Twitter shares dropped 5% at the start of its third day as a floated company.

Shares in the micro-blogging service, a euphemism for being able to share a short text with any one dropped by $2.1 in early trading to $39.54, having begun trading at $45.10 on Thursday. A premium on the $26/share IPO price but relief for many critics who believe that Twitter has been seriously overvalued.


Market overview

The DJIA closed up 0.14%, the SPX up 0.07% and the NASDAQ up 0.01%. Looking at Europe’s bourses the STOXX index closed up 0.59%, CAC up 0.70%, DAX up 0.33%, and the UK FTSE up 0.30%.

Looking towards tomorrow’s open the DJIA equity index future is up 0.18%, SPX up 0.09% and the NASDAQ future is currently at the time of writing down 0.15%. The DAX future is up 0.48%, STOXX up 0.69% and CAC up 0.81% with UK FTSE up 0.43%.

NYMEX WTI closed up 0.51% on the day at $95.08 per barrel, with NYMEX natural gas up 0.53% at $3.58 per therm. COMEX gold was down 0.16% at $1282 per ounce with silver on COMEX up 0.18% on the day at $21.36 per ounce.


Forex focus

The euro climbed by 0.3 percent to $1.3409 in New York’s trading session after dropping to $1.3296 on Nov. 7th reaching the lowest level seen since Sept. 16th. The 17-nation shared currency added 0.5 percent to 133.02 yen. The dollar gained 0.2 percent to 99.20 yen. The U.S. Dollar Index, which tracks the greenback versus its 10 major peer currencies, was little changed at 1,021.11 after rising to 1,024.31 on Nov. 8th, the highest level seen since Sept. 13th. The euro rose versus the dollar for the first time in three days amid speculation that last week’s drop to the lowest level in almost two months was oversold.

The pound declined 0.5 percent to 83.90 pence per euro late in London time after appreciating 1.5 percent last week, the most since the period ended April 26th. Sterling dropped 0.2 percent to $1.5982 after gaining 0.6 percent last week. The pound weakened for a second day against the euro and dollar before the Bank of England publishes new forecasts in its quarterly Inflation Report. The pound has strengthened by 3.6 percent in the past three months, the best performer of the 10 developed-nation currencies tracked by Bloomberg Correlation-Weighted Indexes. The euro has gained 0.7 percent and the dollar has risen by 0.2 percent.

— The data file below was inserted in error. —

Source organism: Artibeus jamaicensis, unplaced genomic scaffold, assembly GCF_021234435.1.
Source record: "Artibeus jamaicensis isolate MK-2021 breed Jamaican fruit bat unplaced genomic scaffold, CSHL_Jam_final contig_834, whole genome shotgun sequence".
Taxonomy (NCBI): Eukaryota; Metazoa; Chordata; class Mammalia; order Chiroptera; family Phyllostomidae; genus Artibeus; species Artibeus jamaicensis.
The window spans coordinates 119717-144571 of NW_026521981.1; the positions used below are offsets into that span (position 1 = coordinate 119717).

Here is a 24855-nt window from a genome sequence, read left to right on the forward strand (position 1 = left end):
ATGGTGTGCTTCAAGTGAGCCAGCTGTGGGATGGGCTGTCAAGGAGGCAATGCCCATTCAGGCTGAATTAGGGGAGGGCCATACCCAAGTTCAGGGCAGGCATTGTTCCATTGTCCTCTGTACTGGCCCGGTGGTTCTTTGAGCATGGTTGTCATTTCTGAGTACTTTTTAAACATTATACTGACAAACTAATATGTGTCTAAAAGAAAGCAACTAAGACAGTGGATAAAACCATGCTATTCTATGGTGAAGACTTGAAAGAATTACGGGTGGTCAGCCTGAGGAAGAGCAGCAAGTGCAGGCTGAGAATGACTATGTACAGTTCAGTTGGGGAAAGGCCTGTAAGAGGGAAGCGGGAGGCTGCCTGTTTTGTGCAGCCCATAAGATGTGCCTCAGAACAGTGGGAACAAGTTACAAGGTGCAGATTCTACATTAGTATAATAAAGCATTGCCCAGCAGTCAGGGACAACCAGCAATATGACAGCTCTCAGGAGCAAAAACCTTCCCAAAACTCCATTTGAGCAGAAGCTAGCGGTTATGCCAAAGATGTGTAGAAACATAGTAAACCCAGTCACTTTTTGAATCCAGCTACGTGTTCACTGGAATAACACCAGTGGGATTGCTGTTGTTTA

Bonds & Gilts

The 10-year gilt yield climbed four basis points, or 0.04 percentage point, to 2.80 percent. The 2.25 percent bond due in September 2023 fell 0.295, or 2.95 pounds per 1,000-pound face amount, to 95.285. The yield jumped 12 basis points last week.

Germany’s 10-year yield was little changed at 1.75 percent late in the London session after rising seven basis points on Nov. 8th, the most since Sept. 5th. The 2 percent bond due August 2023 climbed 0.025, or 25 euro cents per $1,000-euro ($1,340) face amount, to 102.18. European government bonds rose, with German 10-year yields snapping their biggest gain in two months, before a report this week that economists said will show euro-area growth slowed in the third quarter.


Fundamental policy decisions and high impact news events scheduled for November 12th that could affect market sentiment

In the overnight early morning trading session we’ll receive the publication of the Australian NAB business confidence report. Japan will release its consumer confidence index, predicted to come in at 46.3. UK inflation figures are published in the London session, expected to come in at 2.5% for CPI and 3% for RPI. The USA small business index is published in the afternoon session expected in at 93.5, as is the RBNZ financial stability report for New Zealand. It provides insights into the bank’s view of inflation, growth, and other economic conditions that will affect interest rates in the future. The RBNZ governor Wheeler will then hold court shortly after the financial stability report to discuss the current state of the nation’s finances.